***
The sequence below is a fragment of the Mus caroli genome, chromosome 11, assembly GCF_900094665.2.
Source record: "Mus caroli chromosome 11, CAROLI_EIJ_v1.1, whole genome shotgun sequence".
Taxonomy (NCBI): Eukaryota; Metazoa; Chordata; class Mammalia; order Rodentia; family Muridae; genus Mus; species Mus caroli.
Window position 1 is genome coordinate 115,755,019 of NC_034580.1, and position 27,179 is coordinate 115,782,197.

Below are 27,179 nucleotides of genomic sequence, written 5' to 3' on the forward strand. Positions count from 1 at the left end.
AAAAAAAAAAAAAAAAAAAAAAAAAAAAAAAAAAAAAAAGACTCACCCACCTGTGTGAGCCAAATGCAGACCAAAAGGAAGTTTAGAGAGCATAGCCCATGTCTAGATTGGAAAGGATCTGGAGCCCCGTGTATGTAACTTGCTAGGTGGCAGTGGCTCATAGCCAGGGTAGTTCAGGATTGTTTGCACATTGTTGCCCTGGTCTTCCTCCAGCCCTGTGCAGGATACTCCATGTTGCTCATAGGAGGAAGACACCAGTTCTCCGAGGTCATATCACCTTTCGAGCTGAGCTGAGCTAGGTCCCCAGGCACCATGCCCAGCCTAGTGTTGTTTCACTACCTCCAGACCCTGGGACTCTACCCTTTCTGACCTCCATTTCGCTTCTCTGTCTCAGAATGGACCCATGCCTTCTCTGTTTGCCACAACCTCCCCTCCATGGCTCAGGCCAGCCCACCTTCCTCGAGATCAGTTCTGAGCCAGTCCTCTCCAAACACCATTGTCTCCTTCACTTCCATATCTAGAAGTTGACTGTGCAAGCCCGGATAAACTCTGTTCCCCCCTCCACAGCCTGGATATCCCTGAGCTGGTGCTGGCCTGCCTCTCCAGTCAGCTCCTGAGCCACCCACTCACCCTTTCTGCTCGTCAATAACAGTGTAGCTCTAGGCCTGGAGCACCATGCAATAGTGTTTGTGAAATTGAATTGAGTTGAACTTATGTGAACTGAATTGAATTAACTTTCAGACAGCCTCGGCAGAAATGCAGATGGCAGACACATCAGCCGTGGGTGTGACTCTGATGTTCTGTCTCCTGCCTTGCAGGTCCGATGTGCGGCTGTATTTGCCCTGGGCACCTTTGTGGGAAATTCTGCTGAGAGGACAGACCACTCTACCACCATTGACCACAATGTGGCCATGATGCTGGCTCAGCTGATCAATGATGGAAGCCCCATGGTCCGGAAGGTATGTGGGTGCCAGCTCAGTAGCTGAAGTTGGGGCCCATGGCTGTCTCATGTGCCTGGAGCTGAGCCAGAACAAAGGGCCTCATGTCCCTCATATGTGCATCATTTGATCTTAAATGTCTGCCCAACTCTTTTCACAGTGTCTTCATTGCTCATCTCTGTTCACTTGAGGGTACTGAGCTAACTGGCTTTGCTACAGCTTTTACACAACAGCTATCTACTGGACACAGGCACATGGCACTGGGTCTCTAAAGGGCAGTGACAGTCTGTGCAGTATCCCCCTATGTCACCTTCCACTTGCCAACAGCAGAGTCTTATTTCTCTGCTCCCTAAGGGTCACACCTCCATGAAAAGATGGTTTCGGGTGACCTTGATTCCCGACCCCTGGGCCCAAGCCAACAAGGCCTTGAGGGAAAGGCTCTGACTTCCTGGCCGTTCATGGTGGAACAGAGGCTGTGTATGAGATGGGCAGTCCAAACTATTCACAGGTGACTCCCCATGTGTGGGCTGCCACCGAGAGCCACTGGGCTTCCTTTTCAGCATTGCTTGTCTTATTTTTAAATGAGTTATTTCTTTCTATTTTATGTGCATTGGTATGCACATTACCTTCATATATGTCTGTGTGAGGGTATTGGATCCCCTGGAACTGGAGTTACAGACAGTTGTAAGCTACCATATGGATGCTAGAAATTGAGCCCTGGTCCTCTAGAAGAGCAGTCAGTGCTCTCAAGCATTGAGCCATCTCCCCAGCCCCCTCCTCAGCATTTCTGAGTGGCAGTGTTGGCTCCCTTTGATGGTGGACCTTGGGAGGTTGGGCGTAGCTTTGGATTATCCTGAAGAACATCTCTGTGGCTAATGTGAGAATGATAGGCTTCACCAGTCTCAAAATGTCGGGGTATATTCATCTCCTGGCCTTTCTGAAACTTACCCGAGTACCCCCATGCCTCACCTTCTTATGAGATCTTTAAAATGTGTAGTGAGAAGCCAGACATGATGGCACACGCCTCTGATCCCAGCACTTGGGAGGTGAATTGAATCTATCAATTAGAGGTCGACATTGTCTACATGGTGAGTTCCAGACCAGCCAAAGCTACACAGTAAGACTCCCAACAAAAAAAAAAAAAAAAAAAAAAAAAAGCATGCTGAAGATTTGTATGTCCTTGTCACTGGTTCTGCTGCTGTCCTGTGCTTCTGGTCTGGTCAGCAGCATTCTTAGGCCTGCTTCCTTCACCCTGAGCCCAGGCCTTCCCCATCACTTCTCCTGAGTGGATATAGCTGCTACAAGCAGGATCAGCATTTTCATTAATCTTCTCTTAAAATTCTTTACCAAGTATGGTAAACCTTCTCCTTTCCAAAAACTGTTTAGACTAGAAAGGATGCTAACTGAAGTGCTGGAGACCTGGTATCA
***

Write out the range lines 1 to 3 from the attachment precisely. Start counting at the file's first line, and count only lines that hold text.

The sequence below is a fragment of the Mus caroli genome, chromosome 11, assembly GCF_900094665.2.
Source record: "Mus caroli chromosome 11, CAROLI_EIJ_v1.1, whole genome shotgun sequence".
Taxonomy (NCBI): Eukaryota; Metazoa; Chordata; class Mammalia; order Rodentia; family Muridae; genus Mus; species Mus caroli.